HomeOpinion & AnalysisColumnistsWorld Bank, IMF spot-on regarding govt expenditure

World Bank, IMF spot-on regarding govt expenditure


Yesterday, we carried two stories in which the World Bank (WB) and the International Monetary Fund (IMF) implored the government to cut the cloth according to size in a bid to help grow the economy.

Comment: NewsDay Editor

In the latest report, Macro Poverty Outlook for Zimbabwe, they warned that the gradual deterioration of economic conditions could rapidly escalate in the absence of a strong fiscal adjustment programme.

It said fiscal adjustments such as cuts in compensation benefits or wages of the public sector could narrow the central government deficit to 4,8% this year from 10% in 2016.

According to the WB, revenues are already over 25% of GDP and the public sector accounts for more than 50% of GDP, leaving little scope for further increase.

The report added fiscal adjustments posed a challenge in light of next year’s elections.

In its report after the annual Article IV consultations, the IMF also indicated that excessive government spending, if continued, could exacerbate the cash scarcity, further jeopardise the health of the external and financial sectors, and, ultimately, fuel inflation.

The organisation implored the government to put measures that would cut spending pressures stemming from high employment costs, government transfers to support specific economic sectors, and elevated discretionary expenditure.

We call on the Treasury to take heed of the sound advice by the Bretton Woods institutions if Zimbabwe is to pull out from this man-made economic quagmire.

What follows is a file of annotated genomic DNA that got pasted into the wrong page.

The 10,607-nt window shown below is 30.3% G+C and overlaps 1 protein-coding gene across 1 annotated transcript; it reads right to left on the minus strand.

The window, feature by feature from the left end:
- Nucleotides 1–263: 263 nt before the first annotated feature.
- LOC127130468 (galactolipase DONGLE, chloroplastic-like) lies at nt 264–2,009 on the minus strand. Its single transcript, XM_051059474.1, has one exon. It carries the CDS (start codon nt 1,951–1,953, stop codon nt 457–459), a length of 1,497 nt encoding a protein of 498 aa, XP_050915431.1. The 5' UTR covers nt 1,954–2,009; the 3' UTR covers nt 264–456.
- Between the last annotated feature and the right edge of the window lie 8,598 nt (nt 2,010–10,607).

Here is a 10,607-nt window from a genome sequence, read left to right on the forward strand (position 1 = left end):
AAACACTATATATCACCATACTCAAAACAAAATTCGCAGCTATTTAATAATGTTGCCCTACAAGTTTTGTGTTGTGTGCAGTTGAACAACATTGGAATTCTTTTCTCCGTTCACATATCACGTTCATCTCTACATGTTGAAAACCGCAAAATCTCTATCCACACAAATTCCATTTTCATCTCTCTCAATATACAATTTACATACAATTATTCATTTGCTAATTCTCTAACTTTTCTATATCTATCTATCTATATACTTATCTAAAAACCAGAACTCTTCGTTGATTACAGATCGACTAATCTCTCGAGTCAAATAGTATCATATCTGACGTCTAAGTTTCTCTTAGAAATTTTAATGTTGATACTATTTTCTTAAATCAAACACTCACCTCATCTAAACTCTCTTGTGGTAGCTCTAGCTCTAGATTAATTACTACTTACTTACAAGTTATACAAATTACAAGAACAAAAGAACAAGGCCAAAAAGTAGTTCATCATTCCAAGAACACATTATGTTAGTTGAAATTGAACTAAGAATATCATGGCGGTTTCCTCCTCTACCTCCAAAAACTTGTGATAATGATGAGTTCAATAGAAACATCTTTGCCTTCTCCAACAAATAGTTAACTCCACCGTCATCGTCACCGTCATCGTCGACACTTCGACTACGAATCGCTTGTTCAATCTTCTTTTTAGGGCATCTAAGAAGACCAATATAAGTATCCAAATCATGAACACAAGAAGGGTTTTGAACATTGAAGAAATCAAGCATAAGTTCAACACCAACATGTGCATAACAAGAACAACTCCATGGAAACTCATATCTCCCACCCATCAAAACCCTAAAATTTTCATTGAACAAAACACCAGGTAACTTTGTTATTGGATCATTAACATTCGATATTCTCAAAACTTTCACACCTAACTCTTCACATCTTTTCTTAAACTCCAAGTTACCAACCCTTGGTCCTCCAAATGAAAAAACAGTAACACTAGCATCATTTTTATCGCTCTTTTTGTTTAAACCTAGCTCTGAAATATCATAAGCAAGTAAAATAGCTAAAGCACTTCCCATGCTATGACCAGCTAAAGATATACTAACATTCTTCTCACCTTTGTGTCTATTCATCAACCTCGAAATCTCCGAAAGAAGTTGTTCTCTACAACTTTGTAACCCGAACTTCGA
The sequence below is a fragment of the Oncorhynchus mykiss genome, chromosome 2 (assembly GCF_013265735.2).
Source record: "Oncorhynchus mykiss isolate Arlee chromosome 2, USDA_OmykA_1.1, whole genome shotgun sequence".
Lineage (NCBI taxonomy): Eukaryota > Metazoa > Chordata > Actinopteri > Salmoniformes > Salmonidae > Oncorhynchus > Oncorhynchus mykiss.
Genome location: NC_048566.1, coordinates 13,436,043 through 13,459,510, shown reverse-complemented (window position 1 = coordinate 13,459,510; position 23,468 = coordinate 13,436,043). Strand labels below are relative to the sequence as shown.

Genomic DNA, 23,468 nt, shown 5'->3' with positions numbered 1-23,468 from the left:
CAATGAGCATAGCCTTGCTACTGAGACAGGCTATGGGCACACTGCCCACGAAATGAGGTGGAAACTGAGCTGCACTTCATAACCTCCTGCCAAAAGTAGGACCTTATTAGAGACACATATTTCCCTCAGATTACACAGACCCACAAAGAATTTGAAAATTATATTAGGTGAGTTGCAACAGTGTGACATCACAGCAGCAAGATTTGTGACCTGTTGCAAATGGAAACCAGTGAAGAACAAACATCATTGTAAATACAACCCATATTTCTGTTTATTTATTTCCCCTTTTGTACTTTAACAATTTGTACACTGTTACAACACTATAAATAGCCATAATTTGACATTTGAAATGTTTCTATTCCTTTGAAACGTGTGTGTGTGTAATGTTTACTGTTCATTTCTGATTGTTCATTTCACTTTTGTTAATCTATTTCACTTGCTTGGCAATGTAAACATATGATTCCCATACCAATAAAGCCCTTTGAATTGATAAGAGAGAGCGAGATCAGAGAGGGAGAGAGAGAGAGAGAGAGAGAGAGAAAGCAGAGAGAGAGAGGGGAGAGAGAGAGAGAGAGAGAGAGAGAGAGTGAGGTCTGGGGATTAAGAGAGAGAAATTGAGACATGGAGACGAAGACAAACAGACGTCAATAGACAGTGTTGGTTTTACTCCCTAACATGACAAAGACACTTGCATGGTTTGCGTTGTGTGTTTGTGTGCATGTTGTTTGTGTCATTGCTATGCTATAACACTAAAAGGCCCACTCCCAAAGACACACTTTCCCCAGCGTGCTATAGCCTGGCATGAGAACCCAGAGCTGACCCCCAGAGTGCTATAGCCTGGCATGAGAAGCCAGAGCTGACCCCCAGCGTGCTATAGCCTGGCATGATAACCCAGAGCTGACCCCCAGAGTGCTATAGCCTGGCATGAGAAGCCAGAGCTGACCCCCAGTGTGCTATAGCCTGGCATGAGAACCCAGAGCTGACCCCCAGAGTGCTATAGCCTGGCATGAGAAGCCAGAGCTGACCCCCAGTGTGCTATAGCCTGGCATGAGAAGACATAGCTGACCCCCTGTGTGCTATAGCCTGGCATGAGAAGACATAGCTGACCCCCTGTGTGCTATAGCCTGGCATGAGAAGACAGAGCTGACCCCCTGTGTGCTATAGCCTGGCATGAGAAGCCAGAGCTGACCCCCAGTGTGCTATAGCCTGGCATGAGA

The rule of thumb is that the government has to eat what it gathers. This has worked before especially during the inclusive government when then Finance minister Tendai Biti applied the balanced budget thrust when he was in charge of the government’s purse.

But, his successor Patrick Chinamasa is in a fix as he has to ward off hawks within Zanu PF that have been pushing for populist policies such as payment of bonuses to the civil service.

It is clear that government is constrained by resources in the absence of budgetary support from multilateral institutions. This requires fiscal discipline.

The closure of companies has also affected revenue inflows. Companies that are still open are struggling to stay afloat and owe the revenue collector in unremitted value-added tax and pay-as-you-earn.

Given the tough economic environment, there are fears the government will throw fiscal discipline out of the window ahead of next year’s elections for Zanu PF to win at all costs.

We believe the uncontrolled spending has seen government borrowing from the domestic market, thereby crowding out the private sector. The rate at which Treasury Bills have been issued is alarming.

What this means is that banks prefer holding the Treasury Bills to lending to the productive sector, thereby choking the growth of the manufacturing sector. This will have ripple effects on revenue inflows to Treasury coffers.

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